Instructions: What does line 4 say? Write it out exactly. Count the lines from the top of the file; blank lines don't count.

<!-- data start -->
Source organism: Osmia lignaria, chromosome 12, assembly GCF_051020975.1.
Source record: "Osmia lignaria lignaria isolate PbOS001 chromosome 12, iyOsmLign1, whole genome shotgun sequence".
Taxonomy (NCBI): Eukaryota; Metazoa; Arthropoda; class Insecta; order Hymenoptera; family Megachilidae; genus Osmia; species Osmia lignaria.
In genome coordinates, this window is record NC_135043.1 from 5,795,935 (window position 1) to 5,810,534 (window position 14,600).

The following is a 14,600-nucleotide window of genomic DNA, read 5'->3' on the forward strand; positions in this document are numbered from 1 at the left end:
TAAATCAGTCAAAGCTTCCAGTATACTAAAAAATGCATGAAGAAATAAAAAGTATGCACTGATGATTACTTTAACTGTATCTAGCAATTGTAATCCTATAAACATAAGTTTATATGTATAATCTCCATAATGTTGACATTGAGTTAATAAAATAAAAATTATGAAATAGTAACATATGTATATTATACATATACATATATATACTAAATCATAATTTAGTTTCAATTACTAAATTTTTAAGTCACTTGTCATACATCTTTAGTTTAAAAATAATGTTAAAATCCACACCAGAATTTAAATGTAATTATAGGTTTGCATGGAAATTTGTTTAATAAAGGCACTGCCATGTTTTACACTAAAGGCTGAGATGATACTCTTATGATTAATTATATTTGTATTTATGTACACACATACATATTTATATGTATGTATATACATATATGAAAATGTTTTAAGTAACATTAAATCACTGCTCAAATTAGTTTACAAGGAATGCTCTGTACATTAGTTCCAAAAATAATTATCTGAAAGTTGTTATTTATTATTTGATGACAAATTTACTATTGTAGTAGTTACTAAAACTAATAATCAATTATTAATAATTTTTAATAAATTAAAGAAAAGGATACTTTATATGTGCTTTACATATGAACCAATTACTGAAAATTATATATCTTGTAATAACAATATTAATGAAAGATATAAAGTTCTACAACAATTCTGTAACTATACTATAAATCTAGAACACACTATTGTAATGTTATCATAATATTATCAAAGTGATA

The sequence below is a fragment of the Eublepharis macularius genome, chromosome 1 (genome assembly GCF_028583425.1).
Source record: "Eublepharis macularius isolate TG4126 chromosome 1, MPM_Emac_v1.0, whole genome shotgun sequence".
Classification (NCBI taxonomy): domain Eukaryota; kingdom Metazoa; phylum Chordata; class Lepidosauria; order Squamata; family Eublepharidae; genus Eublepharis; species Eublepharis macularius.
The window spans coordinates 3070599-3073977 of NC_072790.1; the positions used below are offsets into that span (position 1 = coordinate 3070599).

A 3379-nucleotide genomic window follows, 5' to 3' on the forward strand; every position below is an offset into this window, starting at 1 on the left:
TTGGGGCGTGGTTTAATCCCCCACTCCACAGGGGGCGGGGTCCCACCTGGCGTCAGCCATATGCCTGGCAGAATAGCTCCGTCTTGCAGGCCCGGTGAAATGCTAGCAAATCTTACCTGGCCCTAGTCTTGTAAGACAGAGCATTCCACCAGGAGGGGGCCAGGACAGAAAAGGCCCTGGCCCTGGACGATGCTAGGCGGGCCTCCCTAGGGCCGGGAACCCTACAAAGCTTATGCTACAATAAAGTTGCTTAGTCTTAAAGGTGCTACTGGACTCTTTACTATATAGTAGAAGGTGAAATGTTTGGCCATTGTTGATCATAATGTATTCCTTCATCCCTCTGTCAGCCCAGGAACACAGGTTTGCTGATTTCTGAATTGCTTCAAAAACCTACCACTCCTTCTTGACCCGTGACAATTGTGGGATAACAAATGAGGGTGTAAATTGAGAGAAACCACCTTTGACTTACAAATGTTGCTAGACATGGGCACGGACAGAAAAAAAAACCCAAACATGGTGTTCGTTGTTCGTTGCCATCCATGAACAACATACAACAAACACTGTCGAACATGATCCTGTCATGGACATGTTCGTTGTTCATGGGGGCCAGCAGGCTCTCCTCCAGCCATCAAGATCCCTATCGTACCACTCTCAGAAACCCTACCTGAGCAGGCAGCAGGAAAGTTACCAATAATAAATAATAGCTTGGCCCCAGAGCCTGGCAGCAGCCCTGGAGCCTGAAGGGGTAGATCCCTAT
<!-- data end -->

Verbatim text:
In genome coordinates, this window is record NC_135043.1 from 5,795,935 (window position 1) to 5,810,534 (window position 14,600).